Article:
SAMBOLIN: Well, you are so excited. I cannot wait to talk to you after the debate. Thank you so much, Paul.

BERMAN: Paul like practically jumping through the screen this morning. All right, I want to bring in veteran presidential campaign debate adviser, Brett O'Donnell. He has worked with Mitt Romney, John McCain, George W. Bush, Congresswoman Michelle Bachmann, and practically every Republican ever born on debates.

I want to ask you this. You know, Vice President Joe Biden, known as something of a gaffe monster. What are the expectations for him? What can he reasonably hope to accomplish tonight?

BRETT O'DONNELL, PRESIDENTIAL CAMPAIGN DEBATE ADVISER: Well, you know, I think the pressure is really on Vice President Biden, because there's a lot of downside and not much upside for him.

You know, the narrative coming out of the last debate was that President Obama wasn't very good. But, you know, Vice President Biden has to try and blunt that momentum and turn the narrative around.

And I think that's a hard task when you're not the principle. But, if he makes a significant mistake, that can set the campaign back even further.

BERMAN: I do think, Brett, you can make the case that Vice President Joe Biden's passion is exactly the kind of thing that particularly Democratic voters want to see. So maybe we can't overlook that.

O'DONNELL: No, I think he definitely has the passion to turn in a great performance. He's done two sets of presidential primary debates and he's been on this stage before. So he's got the experience.

The problem for him might be, you know, if he goes out and really attacks, it may even call attention to the president's weakness last week or it presents the opportunity for him to make a serious mistake.

BERMAN: And what about Paul Ryan? What does he need to do? What does he need to be careful about?

O'DONNELL: Well, he's got to make sure the debate stays about the president's policies on the economy and he also has to make sure that the debate stays more about the Romney vision, rather than the Ryan plan.

If he gets caught in a debate about the Ryan plan, then he'll be more likely to be on defense. And I think he's got to defend the Romney vision as opposed to defending the Ryan plan.

BERMAN: And Brett, you just said he wants to keep this on economic issues. And social issues have once again that reared their head in this campaign, because of some answers, conflicting answers that Mitt Romney has given on abortion.

Listen to what he said a couple of days ago to the "Des Moines Register".


UNIDENTIFIED FEMALE: Do you intend to pursue any legislations, specifically regarding abortion?

MITT ROMNEY (R), PRESIDENTIAL NOMINEE: I don't -- there's no legislation with regards to abortion that I'm familiar with that would become part of my agenda.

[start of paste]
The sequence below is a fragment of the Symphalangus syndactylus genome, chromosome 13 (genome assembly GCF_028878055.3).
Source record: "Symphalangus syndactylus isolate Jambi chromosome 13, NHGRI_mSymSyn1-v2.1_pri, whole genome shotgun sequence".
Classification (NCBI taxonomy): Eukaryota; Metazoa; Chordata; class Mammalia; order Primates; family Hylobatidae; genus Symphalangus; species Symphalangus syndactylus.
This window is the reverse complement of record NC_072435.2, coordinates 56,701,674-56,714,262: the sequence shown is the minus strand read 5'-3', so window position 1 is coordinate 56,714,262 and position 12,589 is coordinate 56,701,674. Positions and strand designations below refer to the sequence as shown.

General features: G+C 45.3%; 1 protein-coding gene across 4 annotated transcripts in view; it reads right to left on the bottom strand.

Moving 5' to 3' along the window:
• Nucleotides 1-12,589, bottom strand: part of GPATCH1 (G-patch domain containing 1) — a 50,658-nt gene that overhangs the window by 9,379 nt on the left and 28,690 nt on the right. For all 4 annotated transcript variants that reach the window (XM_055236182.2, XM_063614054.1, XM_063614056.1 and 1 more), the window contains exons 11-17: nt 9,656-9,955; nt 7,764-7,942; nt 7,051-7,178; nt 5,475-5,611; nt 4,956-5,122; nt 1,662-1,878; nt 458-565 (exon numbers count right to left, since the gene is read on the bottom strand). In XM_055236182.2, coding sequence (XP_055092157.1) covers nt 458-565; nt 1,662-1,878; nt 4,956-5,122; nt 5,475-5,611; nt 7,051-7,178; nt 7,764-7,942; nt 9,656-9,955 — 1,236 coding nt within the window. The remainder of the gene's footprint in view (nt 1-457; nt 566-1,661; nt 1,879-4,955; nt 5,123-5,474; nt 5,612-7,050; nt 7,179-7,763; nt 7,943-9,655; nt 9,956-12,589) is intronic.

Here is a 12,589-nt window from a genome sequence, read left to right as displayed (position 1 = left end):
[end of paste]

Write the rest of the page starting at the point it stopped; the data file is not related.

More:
BERMAN: And then he seemed to clean it up yesterday on the trail. Listen to this.


ROMNEY: I think I said time and again, I'm a pro-life candidate. I'll be a pro-life president. The actions I'll take immediately are to remove funding for Planned Parenthood. Will not be part of my budget.

And also I've indicated I'll reverse the Mexico City position of the president. I'll reinstate the Mexico City policy, which prevents us using foreign aid for abortions overseas.


BERMAN: All right, Brett, a two-part question here. Does this put social issues back on the table for tonight's debate? And the second part of that question, do you expect the Democrats to seize on the flip-flop label here because we seem to see two positions in two days here from Mitt Romney?

O'DONNELL: Well, you know, it may put social issues back on the table. It depends what Martha does in the debate tonight. I'm not sure this is an issue that the Democrats -- you know, it may put the women's issue back on the table in terms of their war on women that they have been litigating earlier in the campaign.

So they may use it again as a wedge issue, but this election is about jobs and the economy. And I think as long as Congressman Ryan focuses on that tonight, he'll be able to litigate a debate he wants to.

If Joe Biden is able to put that issue back on the table, then it might put Congressman Ryan on his heels.

BERMAN: All right, Brett O'Donnell, there is no one better to talk to on debate days than you. Thank you so much for being with us today.

We will have more debate pre-game at the bottom of the hour with Republican strategist, Ana Navarro and Richard Socarides. He is a former senior adviser to President Clinton.

And of course, stay with CNN for complete coverage of the vice presidential debate starting at 7:00 p.m. Eastern on CNN and on